Separately, Dr. Loren Scott, emeritus professor in economics at Louisiana State University, said he’s keeping an eye on job numbers in Metropolitan Statistical Areas in the coastal oil patch. In the Houma MSA, covering Lafourche and Terrebonne parishes, unemployment was 5.1%, not seasonally adjusted, in December, down from 5.7% in November and 5.3% in December 2009. Those numbers were all below prevailing national averages. Unemployment also fell in December in the Lafayette, Lake Charles and New Orleans MSAs, including Plaquemines Parish.

In other words, the MSAs which should have been most affected by the moratorium have actually experienced decreases in their unemployment rates. Mr. Stagg asks a couple of provocative questions at the conclusion of his letter:

In light of the moratorium’s failure to cripple our economy, could it be that the economic importance of the offshore oil and gas industry to the state has been vastly overstated all these years?

Who can we now trust to give us an honest answer on this?


2 thoughts

  1. While I never bought into the doomsday scenarios surrounding the moratorium, certainly it cannot have created jobs, especially in southeast and southcentral Louisiana. There must be other factors at work in these areas.

    In any event, the moratorium is bad policy and will have negative consequences on the state and regional economy, regardless of the stability or volatility of the Middle Eastern political situation over the next 24 to 36 months. Once gasoline prices have settled in to a higher price, a whole range of goods and services will reflect an actual increase in price, unrelated to the lowered value of the currency.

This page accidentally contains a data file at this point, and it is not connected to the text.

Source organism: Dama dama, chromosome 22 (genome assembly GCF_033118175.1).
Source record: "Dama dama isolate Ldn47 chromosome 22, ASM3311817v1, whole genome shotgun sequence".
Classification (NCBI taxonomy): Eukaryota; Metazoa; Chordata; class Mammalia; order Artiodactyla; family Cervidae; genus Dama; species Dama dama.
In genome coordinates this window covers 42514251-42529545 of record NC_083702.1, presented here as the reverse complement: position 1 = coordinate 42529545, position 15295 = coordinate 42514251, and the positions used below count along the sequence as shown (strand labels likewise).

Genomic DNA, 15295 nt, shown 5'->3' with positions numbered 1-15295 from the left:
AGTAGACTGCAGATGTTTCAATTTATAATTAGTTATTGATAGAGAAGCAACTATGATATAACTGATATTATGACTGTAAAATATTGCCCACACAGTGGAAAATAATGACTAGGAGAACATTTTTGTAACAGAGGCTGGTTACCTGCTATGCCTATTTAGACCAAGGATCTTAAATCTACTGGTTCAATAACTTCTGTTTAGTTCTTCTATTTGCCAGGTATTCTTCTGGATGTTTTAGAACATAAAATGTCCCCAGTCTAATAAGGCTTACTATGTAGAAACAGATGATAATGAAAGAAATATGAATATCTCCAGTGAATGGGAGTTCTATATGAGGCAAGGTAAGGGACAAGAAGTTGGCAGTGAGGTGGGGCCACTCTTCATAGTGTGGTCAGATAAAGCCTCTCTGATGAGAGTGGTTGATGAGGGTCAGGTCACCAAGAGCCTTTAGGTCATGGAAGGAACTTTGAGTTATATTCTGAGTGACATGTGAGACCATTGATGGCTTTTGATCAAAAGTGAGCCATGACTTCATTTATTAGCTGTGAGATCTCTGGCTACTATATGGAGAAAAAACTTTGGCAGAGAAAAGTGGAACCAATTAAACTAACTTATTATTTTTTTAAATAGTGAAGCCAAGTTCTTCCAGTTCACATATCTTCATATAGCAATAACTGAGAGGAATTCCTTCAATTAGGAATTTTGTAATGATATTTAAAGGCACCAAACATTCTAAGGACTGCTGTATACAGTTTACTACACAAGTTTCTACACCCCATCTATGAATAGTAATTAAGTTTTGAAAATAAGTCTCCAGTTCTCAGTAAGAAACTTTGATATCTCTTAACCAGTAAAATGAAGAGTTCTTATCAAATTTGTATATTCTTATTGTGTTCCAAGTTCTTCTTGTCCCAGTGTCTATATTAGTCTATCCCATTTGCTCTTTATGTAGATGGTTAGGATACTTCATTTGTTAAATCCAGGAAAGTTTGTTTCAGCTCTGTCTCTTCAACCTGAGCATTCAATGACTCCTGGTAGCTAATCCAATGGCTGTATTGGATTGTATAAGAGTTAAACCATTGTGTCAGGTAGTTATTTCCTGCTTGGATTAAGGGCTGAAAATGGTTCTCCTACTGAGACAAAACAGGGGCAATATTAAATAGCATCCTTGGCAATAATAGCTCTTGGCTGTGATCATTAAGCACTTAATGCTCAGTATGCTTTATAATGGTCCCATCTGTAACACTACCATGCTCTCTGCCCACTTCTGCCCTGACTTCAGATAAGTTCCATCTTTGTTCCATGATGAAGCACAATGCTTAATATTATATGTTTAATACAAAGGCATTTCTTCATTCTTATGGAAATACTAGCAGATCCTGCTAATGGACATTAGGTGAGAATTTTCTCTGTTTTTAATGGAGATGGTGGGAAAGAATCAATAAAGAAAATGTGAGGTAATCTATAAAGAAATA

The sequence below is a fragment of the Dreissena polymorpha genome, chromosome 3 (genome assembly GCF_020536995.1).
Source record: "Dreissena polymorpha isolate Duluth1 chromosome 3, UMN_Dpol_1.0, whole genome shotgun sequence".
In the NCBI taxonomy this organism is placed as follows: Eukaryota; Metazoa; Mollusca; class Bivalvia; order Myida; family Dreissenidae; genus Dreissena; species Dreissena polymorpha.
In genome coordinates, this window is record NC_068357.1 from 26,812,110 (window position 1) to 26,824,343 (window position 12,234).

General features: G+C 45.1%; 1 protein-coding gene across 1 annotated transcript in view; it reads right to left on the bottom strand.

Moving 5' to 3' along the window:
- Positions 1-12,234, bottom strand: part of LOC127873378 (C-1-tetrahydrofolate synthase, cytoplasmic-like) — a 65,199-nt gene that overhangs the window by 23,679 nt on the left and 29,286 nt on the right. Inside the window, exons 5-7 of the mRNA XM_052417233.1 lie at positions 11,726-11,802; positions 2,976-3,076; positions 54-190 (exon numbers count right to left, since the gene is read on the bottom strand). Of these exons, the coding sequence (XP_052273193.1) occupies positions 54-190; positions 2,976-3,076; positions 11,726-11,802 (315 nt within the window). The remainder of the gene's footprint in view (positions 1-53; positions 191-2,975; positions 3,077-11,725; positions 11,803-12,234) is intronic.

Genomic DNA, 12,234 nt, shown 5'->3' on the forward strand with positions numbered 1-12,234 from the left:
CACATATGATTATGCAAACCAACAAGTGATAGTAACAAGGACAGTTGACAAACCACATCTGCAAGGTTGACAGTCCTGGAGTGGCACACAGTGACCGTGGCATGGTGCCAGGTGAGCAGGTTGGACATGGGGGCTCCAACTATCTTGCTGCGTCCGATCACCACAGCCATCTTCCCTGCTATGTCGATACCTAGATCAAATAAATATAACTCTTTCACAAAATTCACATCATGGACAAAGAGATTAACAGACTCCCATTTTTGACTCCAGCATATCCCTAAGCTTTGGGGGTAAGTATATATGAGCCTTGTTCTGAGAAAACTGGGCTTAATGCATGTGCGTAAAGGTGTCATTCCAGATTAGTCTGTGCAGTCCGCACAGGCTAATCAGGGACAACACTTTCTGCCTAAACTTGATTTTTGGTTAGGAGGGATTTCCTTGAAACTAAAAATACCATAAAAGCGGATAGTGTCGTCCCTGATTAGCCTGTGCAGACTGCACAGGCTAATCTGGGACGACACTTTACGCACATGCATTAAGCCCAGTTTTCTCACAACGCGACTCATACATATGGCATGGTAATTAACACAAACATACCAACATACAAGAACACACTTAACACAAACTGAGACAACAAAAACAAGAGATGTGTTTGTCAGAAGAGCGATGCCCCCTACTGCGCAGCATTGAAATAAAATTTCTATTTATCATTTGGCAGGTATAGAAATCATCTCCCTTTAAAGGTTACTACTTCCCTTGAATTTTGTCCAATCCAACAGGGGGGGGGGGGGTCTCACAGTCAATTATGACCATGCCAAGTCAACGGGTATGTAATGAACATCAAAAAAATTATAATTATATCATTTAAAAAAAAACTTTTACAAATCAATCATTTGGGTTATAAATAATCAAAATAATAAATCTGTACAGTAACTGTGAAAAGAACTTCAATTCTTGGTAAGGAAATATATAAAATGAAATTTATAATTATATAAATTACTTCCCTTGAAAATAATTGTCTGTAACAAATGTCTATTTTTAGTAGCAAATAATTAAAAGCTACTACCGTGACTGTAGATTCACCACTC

Lamar, I anxiously await your well reasoned article on how the whole “Global Warming” scam has been a grand hoax, perpetrated by those with a progressive agenda.

    1. Well, Ace, you’ll probably be waiting anxiously for a long, long time.

      This was published today by The Independent Weekly in Lafayette:

      Economist Loren Scott, who left us scratching our collective head when he predicted in September that the Lafayette metro would lose 3,800 jobs in the next two years, has changed course.

      Reversing his fall prediction of a loss of 3,800 jobs for Lafayette over the next two years, noted Scott now expects a gain of 2,500 jobs over the same period, or an uptick of just under 1 percent each year. That’s the message delivered earlier this week at an awards breakfast for top performers at Van Eaton & Romero Real Estate.

      Scott admits he expected a bigger drop in employment following the BP oil spill. “The big layoffs didn’t happen,” he says. “In part I think it’s because the workforce in the industry is aging. Operators realize that they can’t replace that kind of experience quickly and decided to ride it out.”

      But he adds that with oil trading where it is today, job growth should be much more robust, in the 3-5 percent range. “To some degree, the losses are hidden. When oil is trading at $85-$90 a barrel, Lafayette and Houma should be rocking,” he says, noting that Houma lost jobs throughout 2010, showing a small gain in December, and Lafayette numbers were down slightly. Still the new prognostication was welcome news to the room full of Realtors, who were celebrating VER’s 2010 closed dollar volume of $378 million and 34 years in business.